Parables as Teaching Stories

Parables are short symbolic tales signifying moral instruction. Taken from the Hebrew word "mashal," meaning analogy or metaphor, the use of parables extends as far back as biblical times. For truth-seekers, parables as teaching stories became spiritual guideposts. Religious leaders, scholars and psychologists believe parables provide introspection and guidance for adults as well as children. Parables creatively impart wisdom in allegorical lessons that are poetic and mystical as well as compelling.

"Women Who Run With Wolves"

In her dreams of one woman standing on the shoulders of another woman, steadying the ankles of another on her shoulders, author Clarissa Pinkola Estes asserts that "a story is holy and used as medicine." "Women Who Run with Wolves," Este's collection of 19 fables and stories, intertwine mythology, fairy and folktale within a feminist-powered context.

Analogies in stories such as "The Red Shoes," "The Ugly Duckling" and "Blue Beard" provide women a context to see the parallels in their own lives. The prevailing allegorical thread throughout the stories invites women to unearth hidden choices to empowerment.

In the story of "Blue Beard," a charismatic husband has murdered his previous wives. The newest bride puts a key into a lock that begins to bleed. Many of the fables display dark imagery such as blood or skulls, juxtaposed with light symbols. Although the author brings a Jungian orientation to the stories, as a teaching tool, women may find personal interpretation meaningful.

"The Hero's Journey"

Joseph Campbell illustrates the stepping stones or passages in life that can be demonstrated through parables in his book "The Hero's Journey." Divided into a series of tasks and tests where each step represents a crossroad or initiation, the theme reflects the undertaking as highly spiritual, courageous and thus, heroic.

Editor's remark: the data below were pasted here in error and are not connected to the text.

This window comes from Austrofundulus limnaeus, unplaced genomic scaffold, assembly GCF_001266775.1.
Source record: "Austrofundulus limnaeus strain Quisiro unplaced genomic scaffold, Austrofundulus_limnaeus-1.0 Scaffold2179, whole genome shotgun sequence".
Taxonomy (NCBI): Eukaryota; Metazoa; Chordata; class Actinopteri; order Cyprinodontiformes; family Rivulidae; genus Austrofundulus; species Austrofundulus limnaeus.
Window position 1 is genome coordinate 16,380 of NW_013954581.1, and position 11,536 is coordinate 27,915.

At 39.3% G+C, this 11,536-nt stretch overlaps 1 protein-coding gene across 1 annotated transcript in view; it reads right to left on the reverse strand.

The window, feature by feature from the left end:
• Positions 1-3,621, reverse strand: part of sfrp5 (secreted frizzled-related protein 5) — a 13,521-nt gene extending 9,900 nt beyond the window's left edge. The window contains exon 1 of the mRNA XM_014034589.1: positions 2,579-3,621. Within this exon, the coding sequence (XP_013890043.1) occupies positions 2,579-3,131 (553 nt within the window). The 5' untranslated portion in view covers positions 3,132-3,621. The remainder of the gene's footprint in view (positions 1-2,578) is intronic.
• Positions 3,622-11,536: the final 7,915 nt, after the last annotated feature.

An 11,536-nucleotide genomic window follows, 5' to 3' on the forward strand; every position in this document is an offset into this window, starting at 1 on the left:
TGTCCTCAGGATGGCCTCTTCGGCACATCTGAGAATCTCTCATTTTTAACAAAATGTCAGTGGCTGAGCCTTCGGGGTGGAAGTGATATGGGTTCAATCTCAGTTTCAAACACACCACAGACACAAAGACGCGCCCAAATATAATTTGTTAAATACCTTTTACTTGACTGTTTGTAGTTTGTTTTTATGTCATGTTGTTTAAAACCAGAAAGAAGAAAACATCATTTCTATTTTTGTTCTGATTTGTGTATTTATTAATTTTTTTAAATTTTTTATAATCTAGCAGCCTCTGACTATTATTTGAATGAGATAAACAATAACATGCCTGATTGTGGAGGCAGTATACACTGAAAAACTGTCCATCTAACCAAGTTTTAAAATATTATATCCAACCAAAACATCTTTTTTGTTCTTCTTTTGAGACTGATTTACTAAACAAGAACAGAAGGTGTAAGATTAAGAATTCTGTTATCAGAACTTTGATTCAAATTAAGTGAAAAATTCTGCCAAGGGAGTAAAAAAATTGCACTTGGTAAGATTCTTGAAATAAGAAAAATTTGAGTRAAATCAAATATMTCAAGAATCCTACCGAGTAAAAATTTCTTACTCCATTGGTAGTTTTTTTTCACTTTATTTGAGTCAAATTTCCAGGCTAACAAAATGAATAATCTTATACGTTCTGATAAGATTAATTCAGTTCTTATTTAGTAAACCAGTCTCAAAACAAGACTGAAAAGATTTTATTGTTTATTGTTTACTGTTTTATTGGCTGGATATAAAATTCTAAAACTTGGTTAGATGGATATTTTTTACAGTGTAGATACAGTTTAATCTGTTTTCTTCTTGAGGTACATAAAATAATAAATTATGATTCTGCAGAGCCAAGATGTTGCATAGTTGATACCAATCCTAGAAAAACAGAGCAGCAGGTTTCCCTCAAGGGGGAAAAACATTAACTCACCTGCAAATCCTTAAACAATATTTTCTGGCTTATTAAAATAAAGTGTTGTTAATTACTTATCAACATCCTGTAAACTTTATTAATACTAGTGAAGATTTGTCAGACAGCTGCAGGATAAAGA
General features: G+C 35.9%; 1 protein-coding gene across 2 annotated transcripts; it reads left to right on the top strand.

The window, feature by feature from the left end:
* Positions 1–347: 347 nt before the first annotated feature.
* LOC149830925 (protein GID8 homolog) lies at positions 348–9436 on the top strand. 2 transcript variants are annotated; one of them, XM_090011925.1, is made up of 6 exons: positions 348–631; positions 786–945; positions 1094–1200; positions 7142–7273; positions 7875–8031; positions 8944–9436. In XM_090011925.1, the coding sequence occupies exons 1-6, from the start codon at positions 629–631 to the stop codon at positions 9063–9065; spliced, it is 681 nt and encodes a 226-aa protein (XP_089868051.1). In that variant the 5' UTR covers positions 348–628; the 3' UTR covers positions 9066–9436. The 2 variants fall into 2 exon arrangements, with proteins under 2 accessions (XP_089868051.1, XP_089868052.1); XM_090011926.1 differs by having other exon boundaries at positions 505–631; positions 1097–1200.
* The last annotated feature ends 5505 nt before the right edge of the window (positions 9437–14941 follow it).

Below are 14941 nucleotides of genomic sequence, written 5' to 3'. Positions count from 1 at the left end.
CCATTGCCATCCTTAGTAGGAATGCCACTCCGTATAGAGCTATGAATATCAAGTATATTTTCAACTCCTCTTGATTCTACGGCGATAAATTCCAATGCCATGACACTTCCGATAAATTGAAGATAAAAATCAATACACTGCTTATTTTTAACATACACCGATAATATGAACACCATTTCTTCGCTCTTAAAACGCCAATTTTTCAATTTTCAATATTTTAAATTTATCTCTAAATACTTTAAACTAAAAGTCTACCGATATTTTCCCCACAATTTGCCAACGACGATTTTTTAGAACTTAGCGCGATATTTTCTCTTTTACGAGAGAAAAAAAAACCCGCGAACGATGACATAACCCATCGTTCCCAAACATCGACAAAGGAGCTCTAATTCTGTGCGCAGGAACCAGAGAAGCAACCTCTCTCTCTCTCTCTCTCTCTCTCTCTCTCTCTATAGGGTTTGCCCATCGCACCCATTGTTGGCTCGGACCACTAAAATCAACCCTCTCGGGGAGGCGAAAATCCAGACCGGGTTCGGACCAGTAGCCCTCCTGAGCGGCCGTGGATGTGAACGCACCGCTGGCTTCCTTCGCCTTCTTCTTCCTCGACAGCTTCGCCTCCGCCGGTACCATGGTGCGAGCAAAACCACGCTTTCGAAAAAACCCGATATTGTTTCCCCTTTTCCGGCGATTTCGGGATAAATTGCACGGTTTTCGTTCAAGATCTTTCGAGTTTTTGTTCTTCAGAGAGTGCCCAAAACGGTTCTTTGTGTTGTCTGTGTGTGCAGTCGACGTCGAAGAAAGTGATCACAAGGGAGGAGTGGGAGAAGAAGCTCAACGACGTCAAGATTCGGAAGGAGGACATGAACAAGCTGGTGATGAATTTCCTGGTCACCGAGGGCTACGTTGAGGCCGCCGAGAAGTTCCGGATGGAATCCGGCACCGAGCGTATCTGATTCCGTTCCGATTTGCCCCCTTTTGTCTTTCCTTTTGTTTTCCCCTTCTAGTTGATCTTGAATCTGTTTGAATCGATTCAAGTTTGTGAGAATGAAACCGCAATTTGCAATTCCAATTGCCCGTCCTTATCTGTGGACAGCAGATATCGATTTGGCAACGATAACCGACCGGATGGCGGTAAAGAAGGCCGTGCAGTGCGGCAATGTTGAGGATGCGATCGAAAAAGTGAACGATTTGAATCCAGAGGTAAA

"The Hero's Journey," targeted to a male demography, lists such points in the journey such "Woman as the Temptress," "Master of the Two Worlds" and "The Freedom to Live" among several that to point to real life conflicts and revelations.

"Chronicles of Narnia"

Representing a series of seven tales, "The Chronicles of Narnia" by Clive Staples Lewis, better known as C.S. Lewis, blends Greek and Roman mythology with Celtic and British folktales along with Christian themes.

In "The Chronicles of Narnia," children are given power as the protagonists within a magical world where mythical animals live. The teaching symbols emerging through adventures are good versus evil, making it more easily discernible for children to understand.

"The New Testament"

Parables are primarily associated with Jesus Christ of Nazareth. "The New Testament" refers to Jesus speaking of the necessity of using parables to offer reflection, reverence and obedience to God within a course of right spiritual action. The parables were related primarily to a group of men mentored under his tutelage as disciples.

Among the parables in "The New Testament" are the "The Prodigal Son," "The Ten Bridesmaids" and "The Sower and the Seed." In the parable of the "The Good Samaritan," a man beaten and left for dead has been passed by three men, consisting of one priest and other two high officials. A Samaritan takes care of the wounded man, although socially Samaritans were considered low class. Jesus uses the story as means to illustrate how the complexities and traps of racism and hypocrisy can be mitigated by love of humankind.

The parables taught by Jesus reach across gender and generational lines, in teachings to men, woman, and children.